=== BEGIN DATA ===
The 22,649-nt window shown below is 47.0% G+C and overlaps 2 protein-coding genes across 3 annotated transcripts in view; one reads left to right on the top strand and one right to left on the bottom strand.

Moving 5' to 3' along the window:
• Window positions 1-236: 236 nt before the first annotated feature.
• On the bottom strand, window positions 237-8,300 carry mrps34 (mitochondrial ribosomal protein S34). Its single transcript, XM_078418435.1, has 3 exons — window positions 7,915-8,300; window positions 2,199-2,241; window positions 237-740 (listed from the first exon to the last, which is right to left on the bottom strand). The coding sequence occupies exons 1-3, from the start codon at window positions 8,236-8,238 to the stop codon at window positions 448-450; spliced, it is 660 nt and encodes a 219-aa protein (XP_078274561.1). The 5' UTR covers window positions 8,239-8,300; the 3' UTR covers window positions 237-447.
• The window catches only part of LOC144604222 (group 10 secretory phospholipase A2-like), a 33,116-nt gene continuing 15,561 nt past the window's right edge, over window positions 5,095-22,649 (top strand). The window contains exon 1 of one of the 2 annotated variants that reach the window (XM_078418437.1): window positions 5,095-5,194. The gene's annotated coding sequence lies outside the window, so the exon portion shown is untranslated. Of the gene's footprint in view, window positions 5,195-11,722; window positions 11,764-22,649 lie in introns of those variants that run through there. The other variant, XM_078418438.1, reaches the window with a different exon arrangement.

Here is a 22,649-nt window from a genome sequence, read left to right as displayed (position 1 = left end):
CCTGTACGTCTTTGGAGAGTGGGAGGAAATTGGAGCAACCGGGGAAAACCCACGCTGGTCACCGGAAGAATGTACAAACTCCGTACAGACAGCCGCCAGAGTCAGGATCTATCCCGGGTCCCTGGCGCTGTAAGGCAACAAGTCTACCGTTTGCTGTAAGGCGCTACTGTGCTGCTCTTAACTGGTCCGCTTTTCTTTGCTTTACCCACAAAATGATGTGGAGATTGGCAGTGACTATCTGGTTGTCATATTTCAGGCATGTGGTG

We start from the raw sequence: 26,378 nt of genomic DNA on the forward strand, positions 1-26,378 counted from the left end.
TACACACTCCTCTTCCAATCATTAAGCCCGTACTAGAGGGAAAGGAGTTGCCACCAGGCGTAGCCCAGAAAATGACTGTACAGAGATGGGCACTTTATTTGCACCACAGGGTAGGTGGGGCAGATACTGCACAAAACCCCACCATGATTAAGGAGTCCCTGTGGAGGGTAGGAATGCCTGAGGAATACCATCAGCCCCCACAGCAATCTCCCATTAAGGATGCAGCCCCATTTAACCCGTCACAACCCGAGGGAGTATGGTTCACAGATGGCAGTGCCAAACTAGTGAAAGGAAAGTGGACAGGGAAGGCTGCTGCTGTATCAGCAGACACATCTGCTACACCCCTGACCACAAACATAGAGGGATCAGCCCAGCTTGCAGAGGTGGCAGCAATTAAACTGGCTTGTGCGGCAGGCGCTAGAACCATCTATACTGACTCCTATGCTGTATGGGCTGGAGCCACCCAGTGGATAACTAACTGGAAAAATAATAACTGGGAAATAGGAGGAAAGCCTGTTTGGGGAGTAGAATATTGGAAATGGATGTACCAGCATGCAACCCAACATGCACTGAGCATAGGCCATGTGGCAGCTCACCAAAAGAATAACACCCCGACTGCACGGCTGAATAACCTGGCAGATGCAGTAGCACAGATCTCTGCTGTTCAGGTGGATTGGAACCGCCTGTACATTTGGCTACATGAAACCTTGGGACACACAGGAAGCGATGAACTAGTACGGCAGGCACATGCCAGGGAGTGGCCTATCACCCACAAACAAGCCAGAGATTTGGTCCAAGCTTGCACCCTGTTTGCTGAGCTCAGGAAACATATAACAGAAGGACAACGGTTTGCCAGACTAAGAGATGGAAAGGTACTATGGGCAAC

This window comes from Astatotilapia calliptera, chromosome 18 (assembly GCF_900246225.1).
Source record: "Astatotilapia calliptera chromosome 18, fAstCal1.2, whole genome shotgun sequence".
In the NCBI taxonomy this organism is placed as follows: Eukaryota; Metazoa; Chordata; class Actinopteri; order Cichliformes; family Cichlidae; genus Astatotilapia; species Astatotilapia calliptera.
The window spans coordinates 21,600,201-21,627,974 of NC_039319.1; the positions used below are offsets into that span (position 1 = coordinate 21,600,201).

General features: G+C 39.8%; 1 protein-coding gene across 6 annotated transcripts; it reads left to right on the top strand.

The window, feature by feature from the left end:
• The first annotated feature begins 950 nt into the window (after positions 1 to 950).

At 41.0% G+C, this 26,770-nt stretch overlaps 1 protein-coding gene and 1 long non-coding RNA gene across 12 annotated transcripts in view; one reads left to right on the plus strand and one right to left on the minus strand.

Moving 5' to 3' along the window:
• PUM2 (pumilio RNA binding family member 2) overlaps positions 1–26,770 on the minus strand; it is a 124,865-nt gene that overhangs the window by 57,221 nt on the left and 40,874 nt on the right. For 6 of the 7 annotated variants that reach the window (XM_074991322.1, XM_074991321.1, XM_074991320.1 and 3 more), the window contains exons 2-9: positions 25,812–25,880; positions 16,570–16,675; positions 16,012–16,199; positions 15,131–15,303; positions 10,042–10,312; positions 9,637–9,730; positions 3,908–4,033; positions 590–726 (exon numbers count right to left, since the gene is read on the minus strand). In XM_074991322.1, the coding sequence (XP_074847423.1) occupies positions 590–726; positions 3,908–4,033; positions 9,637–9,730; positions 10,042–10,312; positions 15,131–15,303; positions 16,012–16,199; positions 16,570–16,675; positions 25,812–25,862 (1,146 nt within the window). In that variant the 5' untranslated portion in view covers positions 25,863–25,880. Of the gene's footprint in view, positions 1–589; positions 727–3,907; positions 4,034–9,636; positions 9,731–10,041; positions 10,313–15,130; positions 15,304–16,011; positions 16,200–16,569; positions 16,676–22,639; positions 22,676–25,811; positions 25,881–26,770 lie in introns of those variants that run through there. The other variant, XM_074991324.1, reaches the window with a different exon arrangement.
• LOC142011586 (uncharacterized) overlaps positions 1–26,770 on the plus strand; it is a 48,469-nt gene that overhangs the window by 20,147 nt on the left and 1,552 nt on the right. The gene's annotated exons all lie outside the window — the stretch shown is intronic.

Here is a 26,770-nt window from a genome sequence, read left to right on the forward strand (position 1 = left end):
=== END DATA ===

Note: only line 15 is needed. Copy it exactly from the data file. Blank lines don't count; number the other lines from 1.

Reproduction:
The window, feature by feature from the left end: